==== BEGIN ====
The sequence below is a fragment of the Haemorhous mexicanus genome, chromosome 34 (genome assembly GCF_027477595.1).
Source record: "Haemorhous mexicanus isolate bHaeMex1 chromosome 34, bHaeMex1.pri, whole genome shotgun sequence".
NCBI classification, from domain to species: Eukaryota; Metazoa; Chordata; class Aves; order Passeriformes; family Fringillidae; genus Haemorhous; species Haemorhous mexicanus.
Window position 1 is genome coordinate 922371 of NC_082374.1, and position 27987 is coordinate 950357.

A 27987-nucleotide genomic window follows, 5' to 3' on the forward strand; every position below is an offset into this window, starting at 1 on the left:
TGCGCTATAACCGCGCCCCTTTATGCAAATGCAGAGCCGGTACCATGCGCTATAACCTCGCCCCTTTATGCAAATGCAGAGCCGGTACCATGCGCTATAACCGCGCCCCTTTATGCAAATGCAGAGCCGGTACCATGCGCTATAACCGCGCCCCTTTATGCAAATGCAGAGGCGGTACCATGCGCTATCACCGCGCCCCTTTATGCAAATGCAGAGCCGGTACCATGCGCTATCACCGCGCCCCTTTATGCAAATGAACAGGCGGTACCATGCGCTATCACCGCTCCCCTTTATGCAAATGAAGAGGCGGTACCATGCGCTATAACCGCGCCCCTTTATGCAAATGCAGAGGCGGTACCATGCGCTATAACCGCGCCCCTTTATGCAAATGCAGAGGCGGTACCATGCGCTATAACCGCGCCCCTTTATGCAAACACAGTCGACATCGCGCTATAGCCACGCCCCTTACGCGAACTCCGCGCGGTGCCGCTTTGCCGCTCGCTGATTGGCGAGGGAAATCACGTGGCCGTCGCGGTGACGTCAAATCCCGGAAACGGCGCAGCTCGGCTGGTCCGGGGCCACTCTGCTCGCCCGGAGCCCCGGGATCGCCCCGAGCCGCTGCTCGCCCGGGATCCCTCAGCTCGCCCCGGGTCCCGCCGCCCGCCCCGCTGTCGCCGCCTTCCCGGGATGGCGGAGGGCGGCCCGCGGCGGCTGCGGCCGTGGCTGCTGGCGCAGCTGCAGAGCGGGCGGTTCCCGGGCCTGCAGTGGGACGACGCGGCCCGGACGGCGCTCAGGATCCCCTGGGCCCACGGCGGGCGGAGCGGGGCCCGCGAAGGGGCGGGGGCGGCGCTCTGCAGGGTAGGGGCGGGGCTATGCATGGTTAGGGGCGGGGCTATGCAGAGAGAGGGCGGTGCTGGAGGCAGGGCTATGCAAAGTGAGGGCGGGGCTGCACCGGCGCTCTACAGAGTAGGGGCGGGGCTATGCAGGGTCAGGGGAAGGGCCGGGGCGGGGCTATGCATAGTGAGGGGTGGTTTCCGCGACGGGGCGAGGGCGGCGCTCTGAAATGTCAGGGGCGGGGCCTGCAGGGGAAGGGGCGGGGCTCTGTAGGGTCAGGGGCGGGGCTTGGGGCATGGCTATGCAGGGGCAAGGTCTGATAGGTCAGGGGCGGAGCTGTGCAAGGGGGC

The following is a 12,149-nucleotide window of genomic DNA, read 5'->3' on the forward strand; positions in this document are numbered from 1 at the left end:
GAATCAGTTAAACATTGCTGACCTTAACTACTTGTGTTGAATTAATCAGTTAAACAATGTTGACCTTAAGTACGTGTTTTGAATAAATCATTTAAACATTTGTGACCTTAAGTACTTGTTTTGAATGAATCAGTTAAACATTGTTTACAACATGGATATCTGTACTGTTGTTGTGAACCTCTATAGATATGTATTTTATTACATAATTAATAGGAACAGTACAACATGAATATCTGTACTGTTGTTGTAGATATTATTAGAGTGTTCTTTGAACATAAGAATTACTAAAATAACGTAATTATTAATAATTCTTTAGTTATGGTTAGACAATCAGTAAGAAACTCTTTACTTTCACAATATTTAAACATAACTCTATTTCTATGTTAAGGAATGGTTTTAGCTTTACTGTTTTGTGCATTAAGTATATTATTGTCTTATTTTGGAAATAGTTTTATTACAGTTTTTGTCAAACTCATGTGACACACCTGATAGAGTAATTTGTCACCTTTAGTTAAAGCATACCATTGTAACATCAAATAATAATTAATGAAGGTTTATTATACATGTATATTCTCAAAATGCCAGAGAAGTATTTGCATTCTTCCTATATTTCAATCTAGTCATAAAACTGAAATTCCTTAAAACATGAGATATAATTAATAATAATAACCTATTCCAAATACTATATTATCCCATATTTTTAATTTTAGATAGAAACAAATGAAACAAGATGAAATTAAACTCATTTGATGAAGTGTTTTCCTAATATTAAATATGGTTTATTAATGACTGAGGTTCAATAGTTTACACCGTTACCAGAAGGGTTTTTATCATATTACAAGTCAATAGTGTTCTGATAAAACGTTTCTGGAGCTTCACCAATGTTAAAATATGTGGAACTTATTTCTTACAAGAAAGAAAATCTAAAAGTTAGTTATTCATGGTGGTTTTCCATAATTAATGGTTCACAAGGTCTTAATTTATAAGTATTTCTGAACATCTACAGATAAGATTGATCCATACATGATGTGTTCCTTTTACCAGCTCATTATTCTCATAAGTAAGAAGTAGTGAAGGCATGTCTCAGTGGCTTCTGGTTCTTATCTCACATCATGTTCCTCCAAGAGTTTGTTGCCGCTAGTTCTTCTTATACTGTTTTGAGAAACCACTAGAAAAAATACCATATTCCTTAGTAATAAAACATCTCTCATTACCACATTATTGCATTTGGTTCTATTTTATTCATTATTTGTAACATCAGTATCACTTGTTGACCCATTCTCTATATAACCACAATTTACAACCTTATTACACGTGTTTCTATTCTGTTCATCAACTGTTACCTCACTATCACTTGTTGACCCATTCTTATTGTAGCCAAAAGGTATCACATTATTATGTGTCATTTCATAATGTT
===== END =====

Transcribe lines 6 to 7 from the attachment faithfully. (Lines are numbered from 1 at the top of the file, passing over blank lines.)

TGCGCTATAACCGCGCCCCTTTATGCAAATGCAGAGCCGGTACCATGCGCTATAACCTCGCCCCTTTATGCAAATGCAGAGCCGGTACCATGCGCTATAACCGCGCCCCTTTATGCAAATGCAGAGCCGGTACCATGCGCTATAACCGCGCCCCTTTATGCAAATGCAGAGGCGGTACCATGCGCTATCACCGCGCCCCTTTATGCAAATGCAGAGCCGGTACCATGCGCTATCACCGCGCCCCTTTATGCAAATGAACAGGCGGTACCATGCGCTATCACCGCTCCCCTTTATGCAAATGAAGAGGCGGTACCATGCGCTATAACCGCGCCCCTTTATGCAAATGCAGAGGCGGTACCATGCGCTATAACCGCGCCCCTTTATGCAAATGCAGAGGCGGTACCATGCGCTATAACCGCGCCCCTTTATGCAAACACAGTCGACATCGCGCTATAGCCACGCCCCTTACGCGAACTCCGCGCGGTGCCGCTTTGCCGCTCGCTGATTGGCGAGGGAAATCACGTGGCCGTCGCGGTGACGTCAAATCCCGGAAACGGCGCAGCTCGGCTGGTCCGGGGCCACTCTGCTCGCCCGGAGCCCCGGGATCGCCCCGAGCCGCTGCTCGCCCGGGATCCCTCAGCTCGCCCCGGGTCCCGCCGCCCGCCCCGCTGTCGCCGCCTTCCCGGGATGGCGGAGGGCGGCCCGCGGCGGCTGCGGCCGTGGCTGCTGGCGCAGCTGCAGAGCGGGCGGTTCCCGGGCCTGCAGTGGGACGACGCGGCCCGGACGGCGCTCAGGATCCCCTGGGCCCACGGCGGGCGGAGCGGGGCCCGCGAAGGGGCGGGGGCGGCGCTCTGCAGGGTAGGGGCGGGGCTATGCATGGTTAGGGGCGGGGCTATGCAGAGAGAGGGCGGTGCTGGAGGCAGGGCTATGCAAAGTGAGGGCGGGGCTGCACCGGCGCTCTACAGAGTAGGGGCGGGGCTATGCAGGGTCAGGGGAAGGGCCGGGGCGGGGCTATGCATAGTGAGGGGTGGTTTCCGCGACGGGGCGAGGGCGGCGCTCTGAAATGTCAGGGGCGGGGCCTGCAGGGGAAGGGGCGGGGCTCTGTAGGGTCAGGGGCGGGGCTTGGGGCATGGCTATGCAGGGGCAAGGTCTGATAGGTCAGGGGCGGAGCTGTGCAAGGGGGC

The following is a 12,149-nucleotide window of genomic DNA, read 5'->3' on the forward strand; positions in this document are numbered from 1 at the left end: